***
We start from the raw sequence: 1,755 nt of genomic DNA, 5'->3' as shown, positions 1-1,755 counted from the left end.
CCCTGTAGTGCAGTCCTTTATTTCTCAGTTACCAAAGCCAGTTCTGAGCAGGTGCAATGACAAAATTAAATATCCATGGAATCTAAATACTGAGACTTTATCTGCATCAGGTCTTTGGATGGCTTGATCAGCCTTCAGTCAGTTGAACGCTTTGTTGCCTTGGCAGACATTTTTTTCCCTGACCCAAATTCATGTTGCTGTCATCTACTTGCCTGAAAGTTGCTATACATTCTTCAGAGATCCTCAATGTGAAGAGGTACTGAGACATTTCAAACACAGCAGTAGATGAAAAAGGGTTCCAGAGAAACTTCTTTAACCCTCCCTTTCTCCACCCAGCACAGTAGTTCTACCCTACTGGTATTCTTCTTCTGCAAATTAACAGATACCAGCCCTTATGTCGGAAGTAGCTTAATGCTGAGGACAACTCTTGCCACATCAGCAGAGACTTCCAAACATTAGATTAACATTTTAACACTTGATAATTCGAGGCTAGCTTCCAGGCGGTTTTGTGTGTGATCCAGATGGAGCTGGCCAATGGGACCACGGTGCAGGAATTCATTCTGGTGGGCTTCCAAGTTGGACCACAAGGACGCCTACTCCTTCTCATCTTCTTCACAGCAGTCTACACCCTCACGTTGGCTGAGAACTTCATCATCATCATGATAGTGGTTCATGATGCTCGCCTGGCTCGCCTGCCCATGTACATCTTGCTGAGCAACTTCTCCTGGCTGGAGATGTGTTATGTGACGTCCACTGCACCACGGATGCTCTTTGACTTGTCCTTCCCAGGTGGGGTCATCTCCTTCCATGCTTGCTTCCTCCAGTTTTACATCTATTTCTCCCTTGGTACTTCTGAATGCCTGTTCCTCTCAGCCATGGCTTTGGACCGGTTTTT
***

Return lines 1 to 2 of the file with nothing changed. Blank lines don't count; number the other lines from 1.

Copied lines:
We start from the raw sequence: 1,755 nt of genomic DNA, 5'->3' as shown, positions 1-1,755 counted from the left end.
CCCTGTAGTGCAGTCCTTTATTTCTCAGTTACCAAAGCCAGTTCTGAGCAGGTGCAATGACAAAATTAAATATCCATGGAATCTAAATACTGAGACTTTATCTGCATCAGGTCTTTGGATGGCTTGATCAGCCTTCAGTCAGTTGAACGCTTTGTTGCCTTGGCAGACATTTTTTTCCCTGACCCAAATTCATGTTGCTGTCATCTACTTGCCTGAAAGTTGCTATACATTCTTCAGAGATCCTCAATGTGAAGAGGTACTGAGACATTTCAAACACAGCAGTAGATGAAAAAGGGTTCCAGAGAAACTTCTTTAACCCTCCCTTTCTCCACCCAGCACAGTAGTTCTACCCTACTGGTATTCTTCTTCTGCAAATTAACAGATACCAGCCCTTATGTCGGAAGTAGCTTAATGCTGAGGACAACTCTTGCCACATCAGCAGAGACTTCCAAACATTAGATTAACATTTTAACACTTGATAATTCGAGGCTAGCTTCCAGGCGGTTTTGTGTGTGATCCAGATGGAGCTGGCCAATGGGACCACGGTGCAGGAATTCATTCTGGTGGGCTTCCAAGTTGGACCACAAGGACGCCTACTCCTTCTCATCTTCTTCACAGCAGTCTACACCCTCACGTTGGCTGAGAACTTCATCATCATCATGATAGTGGTTCATGATGCTCGCCTGGCTCGCCTGCCCATGTACATCTTGCTGAGCAACTTCTCCTGGCTGGAGATGTGTTATGTGACGTCCACTGCACCACGGATGCTCTTTGACTTGTCCTTCCCAGGTGGGGTCATCTCCTTCCATGCTTGCTTCCTCCAGTTTTACATCTATTTCTCCCTTGGTACTTCTGAATGCCTGTTCCTCTCAGCCATGGCTTTGGACCGGTTTTT